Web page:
Health disparities researcher named associate director for cancer equity at USC Norris
The University of Southern California has appointed Chanita Hughes-Halbert, PhD, as the first-ever associate director for cancer equity at USC Norris Comprehensive Cancer Center.
Hughes-Halbert also will serve as a professor and vice chair of research in the department of preventive medicine at the Keck School of Medicine of USC. In her new roles, which she will assume July 1, Hughes-Halbert will work to advance equitable cancer prevention and care for the diverse patient population in Los Angeles and beyond.
Hughes-Halbert currently serves as a professor of psychiatry and behavioral sciences and co-leader of the cancer control program at Medical University of South Carolina. She also is an AT&T distinguished endowed chair at Hollings Cancer Center and associate dean for assessment, evaluation and quality improvement at the Medical University of South Carolina.
As part of Women in Oncology’s “Women on the Move” series, Hughes-Halbert spoke with Healio about her reaction upon being selected for this new role, how her career has prepared her and her goals for the new position.
Healio: What was your reaction upon being selected for this new role?
Hughes-Halbert: I was honored and excited to be recruited to Norris Comprehensive Cancer Center and the department of preventive medicine at the University of Southern California. The faculty at USC are exceptional and are generating novel paradigm-changing discoveries in population health, clinical medicine and basic sciences that will transform preventive medicine and cancer care.
Healio: How has your career thus far prepared you for this role?
Hughes-Halbert: I have a breadth of administrative and scientific expertise through my leadership roles as associate director for education and training and co-program leader for Cancer Control at the Hollings Cancer Center at Medical University of South Carolina. Importantly, I have been at the forefront of minority health and cancer health disparities research and have been driving innovations in these areas. My team was among the first to receive extramural funding for community-based participatory research, and our center was one of five funded nationally to conduct precision medicine research within the context of minority men’s health. These programs have set the stage and drive priorities in minority health and cancer health disparities research.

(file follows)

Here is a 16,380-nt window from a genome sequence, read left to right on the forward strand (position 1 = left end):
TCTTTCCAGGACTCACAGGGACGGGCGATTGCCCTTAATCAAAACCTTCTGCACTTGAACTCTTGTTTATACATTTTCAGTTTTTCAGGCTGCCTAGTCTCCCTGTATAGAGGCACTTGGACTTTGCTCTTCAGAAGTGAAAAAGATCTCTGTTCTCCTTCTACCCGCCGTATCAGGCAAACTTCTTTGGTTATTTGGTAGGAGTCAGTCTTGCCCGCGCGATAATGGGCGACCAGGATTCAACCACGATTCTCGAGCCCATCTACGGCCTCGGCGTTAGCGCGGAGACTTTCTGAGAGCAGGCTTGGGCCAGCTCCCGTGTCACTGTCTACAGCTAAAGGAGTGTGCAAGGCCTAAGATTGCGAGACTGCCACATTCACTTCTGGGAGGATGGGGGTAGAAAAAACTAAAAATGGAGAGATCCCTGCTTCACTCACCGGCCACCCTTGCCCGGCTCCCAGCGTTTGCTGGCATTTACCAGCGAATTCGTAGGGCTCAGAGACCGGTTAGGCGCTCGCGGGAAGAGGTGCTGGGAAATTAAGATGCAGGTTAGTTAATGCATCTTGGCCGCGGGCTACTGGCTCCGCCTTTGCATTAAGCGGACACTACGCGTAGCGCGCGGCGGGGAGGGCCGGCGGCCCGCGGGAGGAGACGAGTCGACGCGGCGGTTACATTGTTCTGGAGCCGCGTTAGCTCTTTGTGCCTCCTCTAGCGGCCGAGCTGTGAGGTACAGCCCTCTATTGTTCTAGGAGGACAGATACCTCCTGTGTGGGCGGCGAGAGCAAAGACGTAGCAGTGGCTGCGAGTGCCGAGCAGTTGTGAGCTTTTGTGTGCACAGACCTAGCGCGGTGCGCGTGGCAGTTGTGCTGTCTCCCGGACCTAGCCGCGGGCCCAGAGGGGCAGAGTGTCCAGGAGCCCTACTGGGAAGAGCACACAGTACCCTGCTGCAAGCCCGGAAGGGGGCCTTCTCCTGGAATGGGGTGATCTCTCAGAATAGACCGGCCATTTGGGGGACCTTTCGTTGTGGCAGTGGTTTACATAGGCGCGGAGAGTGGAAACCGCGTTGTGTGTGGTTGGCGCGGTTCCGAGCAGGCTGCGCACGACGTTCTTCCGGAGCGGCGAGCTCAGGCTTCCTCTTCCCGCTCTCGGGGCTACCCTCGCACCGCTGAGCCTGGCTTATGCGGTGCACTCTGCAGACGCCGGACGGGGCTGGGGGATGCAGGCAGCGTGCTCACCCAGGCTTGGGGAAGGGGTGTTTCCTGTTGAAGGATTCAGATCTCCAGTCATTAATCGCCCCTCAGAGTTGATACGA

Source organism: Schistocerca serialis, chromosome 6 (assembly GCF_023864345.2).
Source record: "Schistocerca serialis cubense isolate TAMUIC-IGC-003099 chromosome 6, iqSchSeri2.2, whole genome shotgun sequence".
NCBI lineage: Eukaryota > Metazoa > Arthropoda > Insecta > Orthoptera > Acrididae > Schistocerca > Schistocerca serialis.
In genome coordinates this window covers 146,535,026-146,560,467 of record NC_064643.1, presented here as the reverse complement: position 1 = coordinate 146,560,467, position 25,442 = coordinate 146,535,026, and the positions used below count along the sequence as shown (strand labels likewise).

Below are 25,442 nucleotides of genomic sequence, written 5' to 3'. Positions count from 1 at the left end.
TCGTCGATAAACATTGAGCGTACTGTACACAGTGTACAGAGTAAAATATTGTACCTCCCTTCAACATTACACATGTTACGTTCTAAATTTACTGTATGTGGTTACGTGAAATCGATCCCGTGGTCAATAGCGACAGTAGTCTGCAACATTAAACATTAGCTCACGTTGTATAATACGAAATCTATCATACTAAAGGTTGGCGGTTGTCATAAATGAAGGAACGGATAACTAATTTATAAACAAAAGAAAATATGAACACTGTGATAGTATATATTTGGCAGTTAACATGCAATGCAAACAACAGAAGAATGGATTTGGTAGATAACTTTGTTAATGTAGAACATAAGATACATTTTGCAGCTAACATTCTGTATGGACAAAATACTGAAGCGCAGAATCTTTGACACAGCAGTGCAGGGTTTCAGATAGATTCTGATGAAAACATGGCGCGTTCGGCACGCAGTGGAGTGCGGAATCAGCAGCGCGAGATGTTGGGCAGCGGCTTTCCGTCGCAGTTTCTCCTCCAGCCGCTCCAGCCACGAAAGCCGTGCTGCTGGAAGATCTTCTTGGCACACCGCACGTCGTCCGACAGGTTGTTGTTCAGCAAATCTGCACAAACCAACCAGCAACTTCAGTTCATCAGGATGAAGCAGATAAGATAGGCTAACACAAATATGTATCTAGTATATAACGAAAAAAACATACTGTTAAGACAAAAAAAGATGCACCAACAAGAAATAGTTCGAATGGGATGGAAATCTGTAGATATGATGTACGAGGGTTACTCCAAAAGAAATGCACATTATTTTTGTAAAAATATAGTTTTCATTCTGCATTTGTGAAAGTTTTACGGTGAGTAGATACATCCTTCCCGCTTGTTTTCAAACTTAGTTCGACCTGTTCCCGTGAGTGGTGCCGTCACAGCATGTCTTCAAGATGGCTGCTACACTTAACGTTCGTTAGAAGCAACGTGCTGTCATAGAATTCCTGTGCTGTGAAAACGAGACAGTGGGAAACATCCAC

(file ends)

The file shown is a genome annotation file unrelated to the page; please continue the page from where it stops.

Healio: How has the COVID-19 pandemic affected cancer disparities across the oncology specialty?
Hughes-Halbert: The COVID-19 pandemic has challenged all of us to think about the influence and impact of social determinants of health and how the places in which individuals live, work and receive health care impact racial disparities in disease risk and outcomes.
Healio: What are your goals as associate director for cancer equity at USC, and how will you achieve those goals?
Hughes-Halbert: My goal is to establish and enhance statewide partnerships to address disparities in cancer risk and outcomes among racial and ethnic minorities and individuals from other medically underserved groups. This can be accomplished through research – clinical and community-based initiatives that use a participatory framework for engaging diverse stakeholders in California that is based on population health impact and improvement. I am excited to work collaboratively with the director of USC Norris Comprehensive Cancer Center and the other associate directors to achieve this goal.
Healio: What is your hope for the oncology field during the next decade?
Hughes-Halbert: I hope the discoveries and advances being made now through more precise strategies for early detection, prevention and treatment will be more accessible to diverse communities and clinical settings so that individualized approaches for prevention, treatment and control are the standard of care regardless of the clinical setting in which care is provided.
For more information:
Chanita Hughes-Halbert, PhD, can be reached at firstname.lastname@example.org.